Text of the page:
In order to succeed and win with money, we need to overcome our lack of discipline, implement a strategy that’s right for us, and not let our lack of education be a hindrance to our success. This is best achieved by implementing a financial system that manages our money and generates wealth without us having to be too involved.

A smart financial system automatically sends money to each of our savings goals, grows our wealth while we sleep, pays our bills, contributes to the charities of our choice, and provides for guilt free spending—all without us having to lift a finger or waste a bunch of time.

And since this is all done automatically, it doesn’t require discipline, a lot of education, or a complex strategy. All it requires is that we initially set up the automation and monitor it to make sure it’s working as planned.



How To Automate Your Finances

There are 5 key elements to systematizing and automating your finances.

401(k) or Similar Company Sponsored Retirement Plan (A)

A portion of every dollar you make should be automatically allocated to your 401(k) or similar type of retirement account. This is how you pay yourself first and build your wealth automatically. 5% is a general recommendation, but to know what’s best for you and your strategy, check out The Ultimate Step-By-Step Guide To Making the Most of Your 401(k).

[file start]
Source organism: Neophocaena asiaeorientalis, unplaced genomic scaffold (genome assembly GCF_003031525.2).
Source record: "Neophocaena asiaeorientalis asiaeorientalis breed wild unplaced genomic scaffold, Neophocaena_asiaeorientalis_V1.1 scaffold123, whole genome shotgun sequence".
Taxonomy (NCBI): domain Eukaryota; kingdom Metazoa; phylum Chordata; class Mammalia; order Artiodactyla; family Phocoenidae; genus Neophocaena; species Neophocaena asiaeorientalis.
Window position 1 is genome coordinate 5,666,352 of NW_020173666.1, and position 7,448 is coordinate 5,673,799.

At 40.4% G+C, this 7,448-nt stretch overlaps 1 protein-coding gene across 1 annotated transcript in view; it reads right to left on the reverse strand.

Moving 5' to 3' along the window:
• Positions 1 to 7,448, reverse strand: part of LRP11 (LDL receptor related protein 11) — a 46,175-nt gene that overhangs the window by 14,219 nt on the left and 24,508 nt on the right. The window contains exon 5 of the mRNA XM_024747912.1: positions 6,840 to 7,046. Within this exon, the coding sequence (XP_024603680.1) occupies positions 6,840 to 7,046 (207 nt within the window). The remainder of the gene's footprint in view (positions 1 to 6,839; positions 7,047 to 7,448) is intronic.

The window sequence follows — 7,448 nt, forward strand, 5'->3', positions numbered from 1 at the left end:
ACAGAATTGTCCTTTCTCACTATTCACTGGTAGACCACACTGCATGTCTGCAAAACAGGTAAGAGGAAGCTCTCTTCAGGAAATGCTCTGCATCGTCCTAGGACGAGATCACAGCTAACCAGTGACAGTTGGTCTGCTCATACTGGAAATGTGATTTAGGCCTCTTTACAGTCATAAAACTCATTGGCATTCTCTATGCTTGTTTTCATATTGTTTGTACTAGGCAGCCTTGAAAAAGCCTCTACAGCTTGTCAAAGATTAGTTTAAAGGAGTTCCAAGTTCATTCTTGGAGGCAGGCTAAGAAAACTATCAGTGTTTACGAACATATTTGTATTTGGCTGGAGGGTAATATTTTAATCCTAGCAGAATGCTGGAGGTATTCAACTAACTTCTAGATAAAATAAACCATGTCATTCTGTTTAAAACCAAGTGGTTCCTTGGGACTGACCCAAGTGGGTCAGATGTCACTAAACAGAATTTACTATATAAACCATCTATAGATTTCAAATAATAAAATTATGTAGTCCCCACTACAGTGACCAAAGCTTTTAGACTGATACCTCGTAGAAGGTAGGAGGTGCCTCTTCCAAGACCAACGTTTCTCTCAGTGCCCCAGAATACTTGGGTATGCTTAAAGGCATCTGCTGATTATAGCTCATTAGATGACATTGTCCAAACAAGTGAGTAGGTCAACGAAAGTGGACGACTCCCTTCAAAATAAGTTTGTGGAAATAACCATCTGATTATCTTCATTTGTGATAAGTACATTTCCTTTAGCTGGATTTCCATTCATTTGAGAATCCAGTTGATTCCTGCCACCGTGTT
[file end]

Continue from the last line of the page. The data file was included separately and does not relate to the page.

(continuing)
If you don’t have a company sponsored plan or if your plan isn’t worth contributing to, the dollars you would have allocated here should go directly into another retirement investing account such as an IRA.

The remaining funds should be directly deposited into your checking account. I use and recommend Mountain America’s MyStyle Checking account.

Charitable Giving (B)

From there, your next priority should be contributing to a charity of your choice. Giving to a cause you believe in is one of the most rewarding uses of your money. Willingly giving of your resources always seems to pay huge dividends, and it increases your capacity to give. Giving is the best investment I know of. 

I recommend donating at least 10% of your income every month and automating it as much as possible. If you’re unable to set up automatic ACH payments, online Bill Pay is generally a good alternative.